Nanotech researchers cleared of fraud but failed to supervise cheating grad student: University

An institutional investigation of a group of nanotechnology researchers in Japan has concluded that a former graduate student in the lab began his cheating ways “on a daily basis from a very early stage” after joining the team in 2015.

According to a Google translation of the report, Yuuta Yano – whom the document identifies as “former graduate student A” and with other oblique references, committed sweeping fabrication of data and other misdeeds: 

over a period of four years or more, the number of forged data is extremely large, and even concealment work is performed, so it is evaluated that the maliciousness of the act is high. … The impact is great. In addition, it was published in a wide range of academic journals and has a large social impact. 

Yano also was found to have thrown away lab notebooks in order to hide his culpability. 

As we reported previously, Kenichiro Itami and Hideto Ito had called for an investigation into their group’s work in the wake of the retractions of papers in Nature and ACS Applied Nano Materials. Yano was first author of the Nature paper and one of the ACS articles, and second author on the second ACS paper.

The report clears Itami and Ito of misconduct, but it faults them for failing to catch Yano earlier: 

although both of them were found not to be involved in the fraudulent activity, they have a duty to supervise the research fraud of former graduate students, and failure to do so can be said to be an indirect cause of this case. A Former graduate student is measuring all the data for which research errors have been revealed by himself, and is performing data processing and drawing. During this time, the responsible authors, Associate Professor Ito and Professor Itami, trusted former graduate students A, and scientific communication was not sufficient, and the guidance and supervision of the responsible authors was insufficient

In a March 16 statement, Nagoya University wrote

The paper “Graphene nanoribbon (GNR) synthesis by living condensed ring π expansion polymerization” by the research team of Professor Kenichiro Itami of the Institute of Transformative Biomolecules, Nagoya University was published in the scientific journal “Nature” in June 2019. However, when the data used in the paper was found to be suspicious and requested to be withdrawn, it was withdrawn from the journal on November 25, 2020. In addition, two other papers on GNR issued by the team were also withdrawn upon request for withdrawal.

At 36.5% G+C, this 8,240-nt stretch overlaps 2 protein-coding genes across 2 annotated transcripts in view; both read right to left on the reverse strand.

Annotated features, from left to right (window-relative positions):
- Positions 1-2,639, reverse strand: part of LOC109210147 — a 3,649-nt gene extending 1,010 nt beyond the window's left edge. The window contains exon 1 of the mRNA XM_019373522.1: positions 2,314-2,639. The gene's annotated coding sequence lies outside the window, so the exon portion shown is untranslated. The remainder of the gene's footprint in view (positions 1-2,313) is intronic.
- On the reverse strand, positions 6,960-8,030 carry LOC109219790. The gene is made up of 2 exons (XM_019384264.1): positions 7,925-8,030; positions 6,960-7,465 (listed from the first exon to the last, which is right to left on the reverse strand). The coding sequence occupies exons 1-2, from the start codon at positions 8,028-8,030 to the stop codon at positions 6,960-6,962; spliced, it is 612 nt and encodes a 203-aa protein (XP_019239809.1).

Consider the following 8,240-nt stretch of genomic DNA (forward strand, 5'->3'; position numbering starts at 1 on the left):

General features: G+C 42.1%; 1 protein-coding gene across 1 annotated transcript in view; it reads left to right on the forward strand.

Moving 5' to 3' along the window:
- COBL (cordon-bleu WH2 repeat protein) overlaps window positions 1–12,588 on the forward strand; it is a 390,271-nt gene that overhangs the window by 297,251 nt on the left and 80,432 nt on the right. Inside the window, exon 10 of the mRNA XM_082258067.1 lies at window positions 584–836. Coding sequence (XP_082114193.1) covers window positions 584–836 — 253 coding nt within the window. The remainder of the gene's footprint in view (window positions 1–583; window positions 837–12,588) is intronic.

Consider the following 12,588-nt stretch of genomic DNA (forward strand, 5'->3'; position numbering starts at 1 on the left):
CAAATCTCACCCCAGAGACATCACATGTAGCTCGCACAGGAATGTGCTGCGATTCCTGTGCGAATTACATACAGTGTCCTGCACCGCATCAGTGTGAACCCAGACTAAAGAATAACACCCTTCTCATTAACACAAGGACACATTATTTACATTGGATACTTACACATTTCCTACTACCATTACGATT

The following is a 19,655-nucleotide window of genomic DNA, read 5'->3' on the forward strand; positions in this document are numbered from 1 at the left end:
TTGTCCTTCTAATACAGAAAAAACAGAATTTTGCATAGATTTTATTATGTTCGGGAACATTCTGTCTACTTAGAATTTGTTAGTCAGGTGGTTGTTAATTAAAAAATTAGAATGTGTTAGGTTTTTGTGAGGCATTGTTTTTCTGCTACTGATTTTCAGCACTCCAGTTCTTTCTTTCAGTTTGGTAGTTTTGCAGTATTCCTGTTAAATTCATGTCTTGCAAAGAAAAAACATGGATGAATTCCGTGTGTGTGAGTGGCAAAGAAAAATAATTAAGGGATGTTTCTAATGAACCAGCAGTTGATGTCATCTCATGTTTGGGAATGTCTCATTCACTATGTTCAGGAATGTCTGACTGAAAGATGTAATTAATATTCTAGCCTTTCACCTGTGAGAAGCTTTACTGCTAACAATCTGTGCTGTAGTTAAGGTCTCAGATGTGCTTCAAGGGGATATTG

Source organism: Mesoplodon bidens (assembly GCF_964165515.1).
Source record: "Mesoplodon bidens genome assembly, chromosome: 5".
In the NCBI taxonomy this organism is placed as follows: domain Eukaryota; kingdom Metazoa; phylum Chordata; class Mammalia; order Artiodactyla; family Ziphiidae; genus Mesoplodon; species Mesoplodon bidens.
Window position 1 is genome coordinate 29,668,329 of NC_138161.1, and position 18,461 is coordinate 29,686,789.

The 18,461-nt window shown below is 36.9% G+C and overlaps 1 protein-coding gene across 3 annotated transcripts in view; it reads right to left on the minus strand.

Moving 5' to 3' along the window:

We have set up the Fair Research and Investigation Committee to investigate this matter, but we would like to inform you that the investigation has been completed and fraud has been confirmed.

We sincerely regret that such a situation has occurred and sincerely apologize for causing a great deal of inconvenience to everyone.

In order to prevent such a situation from happening in the future, we will thoroughly implement research ethics related to research activities and make a university-wide effort to prevent recurrence.

In a statement apologizing for their role in the case, Itami and Ito wrote

We deeply apologize to everyone who was affected by this incident; our collaborators, the university, related departments, people concerned, current and past laboratory members, research funding agencies, the scientific community, and journal publishers. 

Taking the results of the surveys sincerely, we will continue to conduct research ethics education and research data storage, management, and verification more carefully and meticulously. We are striving to build a solid system to restore trust and ensure no recurrence of such research misconduct. We will continue our research even more seriously.

Hat tip: Lemonstoism, author of World Fluctuation Watch

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9 thoughts on “Nanotech researchers cleared of fraud but failed to supervise cheating grad student: University”